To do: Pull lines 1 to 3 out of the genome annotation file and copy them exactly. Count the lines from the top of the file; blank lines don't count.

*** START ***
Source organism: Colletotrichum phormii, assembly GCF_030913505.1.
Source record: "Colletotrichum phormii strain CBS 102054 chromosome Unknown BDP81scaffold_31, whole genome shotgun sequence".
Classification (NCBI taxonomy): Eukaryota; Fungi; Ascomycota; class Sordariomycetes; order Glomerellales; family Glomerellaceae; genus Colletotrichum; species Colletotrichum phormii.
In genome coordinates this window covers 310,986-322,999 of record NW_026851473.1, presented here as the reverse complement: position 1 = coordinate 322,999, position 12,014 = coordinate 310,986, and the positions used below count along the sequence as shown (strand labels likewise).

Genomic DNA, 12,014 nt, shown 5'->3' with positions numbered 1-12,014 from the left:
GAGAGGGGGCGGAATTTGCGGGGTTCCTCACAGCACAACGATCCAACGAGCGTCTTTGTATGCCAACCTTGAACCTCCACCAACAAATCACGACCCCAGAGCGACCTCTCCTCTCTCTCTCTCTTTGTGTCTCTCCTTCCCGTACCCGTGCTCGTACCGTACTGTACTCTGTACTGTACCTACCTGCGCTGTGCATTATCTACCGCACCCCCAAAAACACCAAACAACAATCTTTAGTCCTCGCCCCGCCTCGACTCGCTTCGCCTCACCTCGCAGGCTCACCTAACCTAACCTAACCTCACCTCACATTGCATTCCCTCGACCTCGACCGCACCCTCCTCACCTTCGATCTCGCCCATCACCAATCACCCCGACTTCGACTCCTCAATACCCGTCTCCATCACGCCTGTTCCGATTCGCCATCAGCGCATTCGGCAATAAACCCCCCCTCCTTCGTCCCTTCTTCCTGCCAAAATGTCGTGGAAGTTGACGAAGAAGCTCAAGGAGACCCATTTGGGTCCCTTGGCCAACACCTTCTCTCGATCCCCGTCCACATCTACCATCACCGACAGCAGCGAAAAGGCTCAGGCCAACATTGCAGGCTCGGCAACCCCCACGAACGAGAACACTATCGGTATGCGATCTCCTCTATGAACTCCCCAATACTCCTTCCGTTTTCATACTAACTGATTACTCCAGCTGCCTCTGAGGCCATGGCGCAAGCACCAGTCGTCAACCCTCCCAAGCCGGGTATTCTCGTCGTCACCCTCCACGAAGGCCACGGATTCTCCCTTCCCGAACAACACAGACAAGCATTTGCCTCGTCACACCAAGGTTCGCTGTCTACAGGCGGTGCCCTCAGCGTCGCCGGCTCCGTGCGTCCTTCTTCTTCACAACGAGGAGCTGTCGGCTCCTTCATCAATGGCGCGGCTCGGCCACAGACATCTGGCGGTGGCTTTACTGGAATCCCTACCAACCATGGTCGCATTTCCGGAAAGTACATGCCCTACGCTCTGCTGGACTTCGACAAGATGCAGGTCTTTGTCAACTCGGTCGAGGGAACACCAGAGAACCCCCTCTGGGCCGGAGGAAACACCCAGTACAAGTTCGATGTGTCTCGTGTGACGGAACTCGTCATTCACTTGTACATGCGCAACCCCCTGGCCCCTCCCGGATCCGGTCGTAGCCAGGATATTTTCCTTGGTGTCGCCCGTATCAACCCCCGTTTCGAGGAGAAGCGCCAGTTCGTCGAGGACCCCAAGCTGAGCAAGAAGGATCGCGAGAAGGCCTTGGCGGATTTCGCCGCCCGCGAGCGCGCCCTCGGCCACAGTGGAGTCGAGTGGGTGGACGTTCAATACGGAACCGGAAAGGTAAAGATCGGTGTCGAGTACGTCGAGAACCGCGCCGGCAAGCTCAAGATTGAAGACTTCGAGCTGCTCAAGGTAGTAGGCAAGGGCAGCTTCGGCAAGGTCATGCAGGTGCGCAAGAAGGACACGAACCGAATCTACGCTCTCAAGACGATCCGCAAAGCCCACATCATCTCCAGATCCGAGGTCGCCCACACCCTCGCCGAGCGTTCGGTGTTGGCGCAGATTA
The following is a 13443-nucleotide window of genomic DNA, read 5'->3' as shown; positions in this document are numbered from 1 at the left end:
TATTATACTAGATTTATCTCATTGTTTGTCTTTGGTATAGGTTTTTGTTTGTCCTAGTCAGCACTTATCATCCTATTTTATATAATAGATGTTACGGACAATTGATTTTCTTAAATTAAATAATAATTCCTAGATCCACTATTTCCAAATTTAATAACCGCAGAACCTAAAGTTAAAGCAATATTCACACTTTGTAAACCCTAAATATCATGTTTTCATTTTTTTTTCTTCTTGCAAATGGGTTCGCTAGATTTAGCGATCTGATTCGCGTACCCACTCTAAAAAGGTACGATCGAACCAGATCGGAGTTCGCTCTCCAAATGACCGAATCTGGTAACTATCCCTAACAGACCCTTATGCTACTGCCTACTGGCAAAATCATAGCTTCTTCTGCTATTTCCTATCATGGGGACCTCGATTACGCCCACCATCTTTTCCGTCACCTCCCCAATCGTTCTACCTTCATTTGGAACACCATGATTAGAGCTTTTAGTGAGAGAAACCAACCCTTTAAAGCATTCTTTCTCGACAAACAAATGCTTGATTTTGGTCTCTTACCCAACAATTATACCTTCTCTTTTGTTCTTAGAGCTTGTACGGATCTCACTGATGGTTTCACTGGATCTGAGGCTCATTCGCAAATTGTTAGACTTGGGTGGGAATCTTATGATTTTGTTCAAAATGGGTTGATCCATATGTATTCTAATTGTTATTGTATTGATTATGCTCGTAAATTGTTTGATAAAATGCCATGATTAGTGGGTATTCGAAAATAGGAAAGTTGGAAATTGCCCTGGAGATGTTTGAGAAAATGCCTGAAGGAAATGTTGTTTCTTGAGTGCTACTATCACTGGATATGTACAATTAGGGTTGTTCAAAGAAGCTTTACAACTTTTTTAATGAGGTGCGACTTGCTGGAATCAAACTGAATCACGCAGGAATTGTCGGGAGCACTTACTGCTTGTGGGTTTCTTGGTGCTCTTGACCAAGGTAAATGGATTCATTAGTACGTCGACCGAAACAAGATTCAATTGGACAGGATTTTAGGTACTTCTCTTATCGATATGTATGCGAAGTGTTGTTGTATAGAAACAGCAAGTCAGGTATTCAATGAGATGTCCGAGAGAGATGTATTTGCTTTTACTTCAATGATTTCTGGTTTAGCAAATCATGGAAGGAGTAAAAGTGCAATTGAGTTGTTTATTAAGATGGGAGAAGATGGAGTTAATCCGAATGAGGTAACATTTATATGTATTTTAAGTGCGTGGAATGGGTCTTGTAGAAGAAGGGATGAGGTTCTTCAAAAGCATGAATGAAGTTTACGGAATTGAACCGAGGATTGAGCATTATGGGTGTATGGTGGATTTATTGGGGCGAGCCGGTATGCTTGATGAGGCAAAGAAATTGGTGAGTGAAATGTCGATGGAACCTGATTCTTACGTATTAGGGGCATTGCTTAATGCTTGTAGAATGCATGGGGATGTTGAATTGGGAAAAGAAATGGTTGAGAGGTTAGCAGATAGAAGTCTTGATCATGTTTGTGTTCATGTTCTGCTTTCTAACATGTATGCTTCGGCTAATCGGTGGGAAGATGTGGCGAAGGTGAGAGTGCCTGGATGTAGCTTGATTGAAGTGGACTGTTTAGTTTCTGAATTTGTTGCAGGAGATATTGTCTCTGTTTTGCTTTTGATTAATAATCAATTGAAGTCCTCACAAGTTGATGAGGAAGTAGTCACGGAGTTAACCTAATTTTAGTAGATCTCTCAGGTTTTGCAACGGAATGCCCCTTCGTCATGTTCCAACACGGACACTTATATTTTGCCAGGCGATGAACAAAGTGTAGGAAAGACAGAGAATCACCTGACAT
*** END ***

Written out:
Source organism: Colletotrichum phormii, assembly GCF_030913505.1.
Source record: "Colletotrichum phormii strain CBS 102054 chromosome Unknown BDP81scaffold_31, whole genome shotgun sequence".
Classification (NCBI taxonomy): Eukaryota; Fungi; Ascomycota; class Sordariomycetes; order Glomerellales; family Glomerellaceae; genus Colletotrichum; species Colletotrichum phormii.